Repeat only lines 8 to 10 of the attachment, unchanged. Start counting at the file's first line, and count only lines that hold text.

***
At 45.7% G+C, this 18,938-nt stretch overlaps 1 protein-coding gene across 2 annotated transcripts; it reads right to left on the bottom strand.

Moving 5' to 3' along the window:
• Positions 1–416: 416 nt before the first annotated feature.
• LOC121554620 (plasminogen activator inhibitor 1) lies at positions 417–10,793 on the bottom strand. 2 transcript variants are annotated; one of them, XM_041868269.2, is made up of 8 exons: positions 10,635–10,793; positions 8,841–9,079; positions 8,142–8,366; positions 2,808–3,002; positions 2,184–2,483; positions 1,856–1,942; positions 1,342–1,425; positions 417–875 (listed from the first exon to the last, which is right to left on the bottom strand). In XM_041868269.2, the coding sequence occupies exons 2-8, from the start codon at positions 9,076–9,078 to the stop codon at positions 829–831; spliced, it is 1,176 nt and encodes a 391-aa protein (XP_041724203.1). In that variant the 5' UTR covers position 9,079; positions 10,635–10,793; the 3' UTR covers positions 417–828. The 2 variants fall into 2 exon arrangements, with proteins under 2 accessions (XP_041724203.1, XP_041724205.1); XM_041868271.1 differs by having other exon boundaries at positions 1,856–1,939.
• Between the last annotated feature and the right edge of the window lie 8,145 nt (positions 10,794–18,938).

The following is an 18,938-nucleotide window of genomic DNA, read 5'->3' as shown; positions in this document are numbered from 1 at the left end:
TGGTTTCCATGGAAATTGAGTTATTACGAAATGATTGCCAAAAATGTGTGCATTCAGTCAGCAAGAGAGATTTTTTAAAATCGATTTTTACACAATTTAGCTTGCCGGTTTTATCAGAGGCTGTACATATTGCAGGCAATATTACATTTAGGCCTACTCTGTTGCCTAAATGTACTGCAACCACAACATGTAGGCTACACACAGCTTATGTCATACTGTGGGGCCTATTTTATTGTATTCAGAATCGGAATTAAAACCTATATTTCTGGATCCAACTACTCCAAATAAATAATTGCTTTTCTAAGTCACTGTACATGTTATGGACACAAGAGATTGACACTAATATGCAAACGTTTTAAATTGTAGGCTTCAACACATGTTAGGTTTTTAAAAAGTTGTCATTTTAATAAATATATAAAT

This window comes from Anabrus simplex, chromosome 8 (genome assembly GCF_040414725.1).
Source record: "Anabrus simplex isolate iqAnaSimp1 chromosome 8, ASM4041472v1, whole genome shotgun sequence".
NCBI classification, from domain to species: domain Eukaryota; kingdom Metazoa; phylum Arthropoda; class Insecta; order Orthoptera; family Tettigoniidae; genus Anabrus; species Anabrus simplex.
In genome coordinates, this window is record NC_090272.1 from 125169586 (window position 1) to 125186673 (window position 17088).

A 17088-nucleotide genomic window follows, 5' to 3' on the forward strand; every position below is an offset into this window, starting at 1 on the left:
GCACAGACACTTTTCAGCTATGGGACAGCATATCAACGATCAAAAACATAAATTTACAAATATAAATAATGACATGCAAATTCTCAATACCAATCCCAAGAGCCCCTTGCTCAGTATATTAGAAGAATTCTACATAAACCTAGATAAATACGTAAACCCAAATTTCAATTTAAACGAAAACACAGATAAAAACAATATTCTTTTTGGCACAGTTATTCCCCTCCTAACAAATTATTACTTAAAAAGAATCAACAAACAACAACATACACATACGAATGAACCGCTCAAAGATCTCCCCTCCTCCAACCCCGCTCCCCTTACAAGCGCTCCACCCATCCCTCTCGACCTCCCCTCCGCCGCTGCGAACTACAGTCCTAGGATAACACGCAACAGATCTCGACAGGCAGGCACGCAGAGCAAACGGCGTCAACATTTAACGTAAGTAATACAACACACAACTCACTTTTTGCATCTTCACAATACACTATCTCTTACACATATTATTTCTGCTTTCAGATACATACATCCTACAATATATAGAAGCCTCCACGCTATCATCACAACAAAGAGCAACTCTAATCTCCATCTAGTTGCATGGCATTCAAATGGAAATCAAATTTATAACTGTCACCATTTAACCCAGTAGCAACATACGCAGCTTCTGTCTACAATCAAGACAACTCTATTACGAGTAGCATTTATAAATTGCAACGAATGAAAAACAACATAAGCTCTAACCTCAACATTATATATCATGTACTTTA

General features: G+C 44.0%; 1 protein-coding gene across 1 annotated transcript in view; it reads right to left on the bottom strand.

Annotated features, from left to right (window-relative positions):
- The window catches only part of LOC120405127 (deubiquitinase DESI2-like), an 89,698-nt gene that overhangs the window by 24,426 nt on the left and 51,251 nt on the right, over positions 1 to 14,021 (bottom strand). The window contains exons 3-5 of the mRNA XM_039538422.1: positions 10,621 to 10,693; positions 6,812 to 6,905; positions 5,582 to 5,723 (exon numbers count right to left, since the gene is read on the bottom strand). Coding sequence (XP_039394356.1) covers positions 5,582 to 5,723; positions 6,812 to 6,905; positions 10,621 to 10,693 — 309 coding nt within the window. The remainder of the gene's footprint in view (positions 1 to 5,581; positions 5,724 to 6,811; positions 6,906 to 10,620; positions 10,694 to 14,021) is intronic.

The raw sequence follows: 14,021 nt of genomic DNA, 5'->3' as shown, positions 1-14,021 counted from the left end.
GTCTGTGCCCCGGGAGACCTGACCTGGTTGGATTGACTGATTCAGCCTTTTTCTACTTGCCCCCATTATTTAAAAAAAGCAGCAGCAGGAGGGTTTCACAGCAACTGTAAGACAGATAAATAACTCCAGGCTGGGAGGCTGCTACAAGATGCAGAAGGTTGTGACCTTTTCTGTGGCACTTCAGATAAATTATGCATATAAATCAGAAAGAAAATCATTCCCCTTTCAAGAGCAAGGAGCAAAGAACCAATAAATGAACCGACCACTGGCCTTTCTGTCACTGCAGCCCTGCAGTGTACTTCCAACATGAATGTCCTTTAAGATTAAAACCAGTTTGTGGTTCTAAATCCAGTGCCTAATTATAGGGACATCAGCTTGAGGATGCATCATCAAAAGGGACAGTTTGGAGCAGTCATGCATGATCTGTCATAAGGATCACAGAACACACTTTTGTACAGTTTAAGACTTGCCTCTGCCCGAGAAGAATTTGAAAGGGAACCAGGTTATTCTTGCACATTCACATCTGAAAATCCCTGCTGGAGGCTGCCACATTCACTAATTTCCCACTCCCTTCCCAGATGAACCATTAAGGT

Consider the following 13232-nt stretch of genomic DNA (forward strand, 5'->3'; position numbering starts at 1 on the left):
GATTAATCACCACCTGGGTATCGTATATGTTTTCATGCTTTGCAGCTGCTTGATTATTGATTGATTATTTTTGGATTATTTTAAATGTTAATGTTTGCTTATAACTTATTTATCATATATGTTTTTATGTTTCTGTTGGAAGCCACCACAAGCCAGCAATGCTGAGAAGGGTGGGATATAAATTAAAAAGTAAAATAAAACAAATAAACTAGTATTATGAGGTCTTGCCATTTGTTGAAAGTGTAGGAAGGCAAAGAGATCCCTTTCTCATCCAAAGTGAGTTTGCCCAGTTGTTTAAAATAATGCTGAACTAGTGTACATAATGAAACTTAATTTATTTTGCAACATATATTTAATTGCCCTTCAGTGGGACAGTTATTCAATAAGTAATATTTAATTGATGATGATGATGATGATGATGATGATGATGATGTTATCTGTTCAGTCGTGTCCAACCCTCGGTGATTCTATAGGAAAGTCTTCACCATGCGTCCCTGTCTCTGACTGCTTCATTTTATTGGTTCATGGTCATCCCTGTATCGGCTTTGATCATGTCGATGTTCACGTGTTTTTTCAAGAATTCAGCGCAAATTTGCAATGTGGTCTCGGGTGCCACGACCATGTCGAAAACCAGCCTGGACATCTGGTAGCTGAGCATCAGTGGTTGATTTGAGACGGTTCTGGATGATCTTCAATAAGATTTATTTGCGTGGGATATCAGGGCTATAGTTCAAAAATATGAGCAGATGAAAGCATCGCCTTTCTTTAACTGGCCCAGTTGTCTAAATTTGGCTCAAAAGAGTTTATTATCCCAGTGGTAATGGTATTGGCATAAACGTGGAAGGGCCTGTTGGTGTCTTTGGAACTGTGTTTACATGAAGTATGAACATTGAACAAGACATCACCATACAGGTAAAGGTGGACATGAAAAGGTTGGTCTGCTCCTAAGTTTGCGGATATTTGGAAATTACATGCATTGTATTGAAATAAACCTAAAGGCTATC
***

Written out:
This window comes from Anabrus simplex, chromosome 8 (genome assembly GCF_040414725.1).
Source record: "Anabrus simplex isolate iqAnaSimp1 chromosome 8, ASM4041472v1, whole genome shotgun sequence".
NCBI classification, from domain to species: domain Eukaryota; kingdom Metazoa; phylum Arthropoda; class Insecta; order Orthoptera; family Tettigoniidae; genus Anabrus; species Anabrus simplex.